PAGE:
163 (1-13 pp.)
Since the beginning of the severe acute respiratory syndrome coronavirus 2 (SARS-CoV-2) pandemic, pharmaceutical companies and research institutions have been actively working to develop vaccines, and the mass roll-out of vaccinations against COVID-19 began in January 2021. At the same time, during lockdowns, the consumption of alcoholic beverages increased. During the peak of vaccination, consumption remained at high levels around the world, despite the gradual relaxation of quarantine restrictions. Two of the popular queries on search engines were whether it is safe to drink alcohol after vaccination and whether this will affect the effectiveness of vaccines. Over the past two years, many studies have been published suggesting that excessive drinking not only worsens the course of an acute respiratory distress syndrome caused by the SARS-CoV-2 virus but can also exacerbate post-COVID-19 syndrome. Despite all sorts of online speculation, there is no specific scientific data on alcohol-induced complications after vaccination in the literature. Most of the published vaccine clinical trials do not include groups of patients with a history of alcohol-use disorders. This review analyzed the well-known and new mechanisms of action of COVID-19 vaccines on the immune system and the effects of alcohol and its metabolites on these mechanisms.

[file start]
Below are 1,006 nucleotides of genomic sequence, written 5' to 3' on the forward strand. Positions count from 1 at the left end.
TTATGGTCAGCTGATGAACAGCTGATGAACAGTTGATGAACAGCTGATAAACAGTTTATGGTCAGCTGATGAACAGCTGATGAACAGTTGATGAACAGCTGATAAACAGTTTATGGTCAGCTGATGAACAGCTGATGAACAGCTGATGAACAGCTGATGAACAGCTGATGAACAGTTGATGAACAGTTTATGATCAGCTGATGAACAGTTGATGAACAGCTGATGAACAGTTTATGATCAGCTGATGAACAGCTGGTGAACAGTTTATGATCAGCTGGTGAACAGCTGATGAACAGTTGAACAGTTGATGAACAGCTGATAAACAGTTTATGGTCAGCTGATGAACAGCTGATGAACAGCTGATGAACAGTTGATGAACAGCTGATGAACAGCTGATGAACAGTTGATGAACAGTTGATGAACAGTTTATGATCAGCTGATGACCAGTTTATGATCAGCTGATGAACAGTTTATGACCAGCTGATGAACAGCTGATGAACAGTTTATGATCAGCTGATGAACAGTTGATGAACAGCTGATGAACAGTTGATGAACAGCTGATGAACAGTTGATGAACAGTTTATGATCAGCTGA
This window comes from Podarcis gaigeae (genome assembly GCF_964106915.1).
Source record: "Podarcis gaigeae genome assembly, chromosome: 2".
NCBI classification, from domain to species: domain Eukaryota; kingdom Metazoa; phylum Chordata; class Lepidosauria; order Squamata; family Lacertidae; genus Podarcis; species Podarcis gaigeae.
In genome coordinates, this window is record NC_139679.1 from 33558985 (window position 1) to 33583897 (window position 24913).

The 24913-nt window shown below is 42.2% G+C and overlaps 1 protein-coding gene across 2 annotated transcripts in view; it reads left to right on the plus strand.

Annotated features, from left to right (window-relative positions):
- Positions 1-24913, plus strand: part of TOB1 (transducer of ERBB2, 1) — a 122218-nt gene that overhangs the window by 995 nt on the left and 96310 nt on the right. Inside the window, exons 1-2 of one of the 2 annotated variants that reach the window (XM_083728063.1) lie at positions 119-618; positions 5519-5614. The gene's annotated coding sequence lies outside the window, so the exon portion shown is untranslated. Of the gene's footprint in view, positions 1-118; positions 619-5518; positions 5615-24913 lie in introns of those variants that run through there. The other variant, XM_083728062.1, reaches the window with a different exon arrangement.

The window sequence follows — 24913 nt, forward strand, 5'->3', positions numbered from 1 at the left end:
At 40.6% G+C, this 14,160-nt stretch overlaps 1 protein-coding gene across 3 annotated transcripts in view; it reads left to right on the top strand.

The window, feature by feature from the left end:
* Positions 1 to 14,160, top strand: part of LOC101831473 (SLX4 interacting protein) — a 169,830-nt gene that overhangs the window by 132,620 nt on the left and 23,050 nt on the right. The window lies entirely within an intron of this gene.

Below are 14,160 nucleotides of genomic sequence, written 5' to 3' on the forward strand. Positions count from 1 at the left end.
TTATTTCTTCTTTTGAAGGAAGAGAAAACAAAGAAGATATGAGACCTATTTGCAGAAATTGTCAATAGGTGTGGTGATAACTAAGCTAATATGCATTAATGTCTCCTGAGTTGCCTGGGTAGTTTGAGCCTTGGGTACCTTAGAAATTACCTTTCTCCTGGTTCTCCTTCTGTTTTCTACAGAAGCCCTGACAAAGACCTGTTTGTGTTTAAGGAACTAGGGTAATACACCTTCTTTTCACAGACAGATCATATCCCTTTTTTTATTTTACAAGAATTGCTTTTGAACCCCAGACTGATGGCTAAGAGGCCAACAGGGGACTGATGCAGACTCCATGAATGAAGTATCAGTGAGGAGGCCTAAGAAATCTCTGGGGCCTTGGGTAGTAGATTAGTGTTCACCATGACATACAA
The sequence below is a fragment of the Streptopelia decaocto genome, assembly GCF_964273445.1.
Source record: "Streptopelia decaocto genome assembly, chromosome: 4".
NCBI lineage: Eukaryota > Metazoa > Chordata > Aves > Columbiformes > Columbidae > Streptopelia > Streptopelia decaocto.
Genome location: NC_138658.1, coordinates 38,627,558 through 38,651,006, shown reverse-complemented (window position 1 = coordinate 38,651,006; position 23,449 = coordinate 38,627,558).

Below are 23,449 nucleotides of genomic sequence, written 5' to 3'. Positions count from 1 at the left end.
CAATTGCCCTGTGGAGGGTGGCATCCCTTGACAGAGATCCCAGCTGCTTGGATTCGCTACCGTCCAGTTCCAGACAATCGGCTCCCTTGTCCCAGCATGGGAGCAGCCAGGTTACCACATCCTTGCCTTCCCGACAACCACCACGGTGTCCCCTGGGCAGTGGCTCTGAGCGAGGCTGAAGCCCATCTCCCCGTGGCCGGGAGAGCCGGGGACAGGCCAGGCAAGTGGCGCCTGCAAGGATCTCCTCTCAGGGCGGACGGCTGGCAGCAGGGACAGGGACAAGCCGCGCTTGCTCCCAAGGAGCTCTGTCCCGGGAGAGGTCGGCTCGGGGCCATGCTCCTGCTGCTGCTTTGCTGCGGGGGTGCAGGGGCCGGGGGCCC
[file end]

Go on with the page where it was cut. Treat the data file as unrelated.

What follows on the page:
© 2023 by the author. Licensee MDPI, Basel, Switzerland. This article is an open access article distributed under the terms and conditions of the Creative Commons Attribution (CC BY) license (https://creativecommons.org/licenses/by/4.0/).
Article states: Not applicable.
Original Publication Citation
Solopov, P. A. (2023). COVID-19 vaccination and alcohol consumption: Justification of risks. Pathogens, 12(2), Article 163. https://doi.org/10.3390/pathogens12020163
Solopov, Pavel A., "COVID-19 Vaccination and Alcohol Consumption: Justification of Risks" (2023). Bioelectrics Publications. 348.
Hemic and Immune Systems Commons, Pharmacology Commons, Substance Abuse and Addiction Commons, Virus Diseases Commons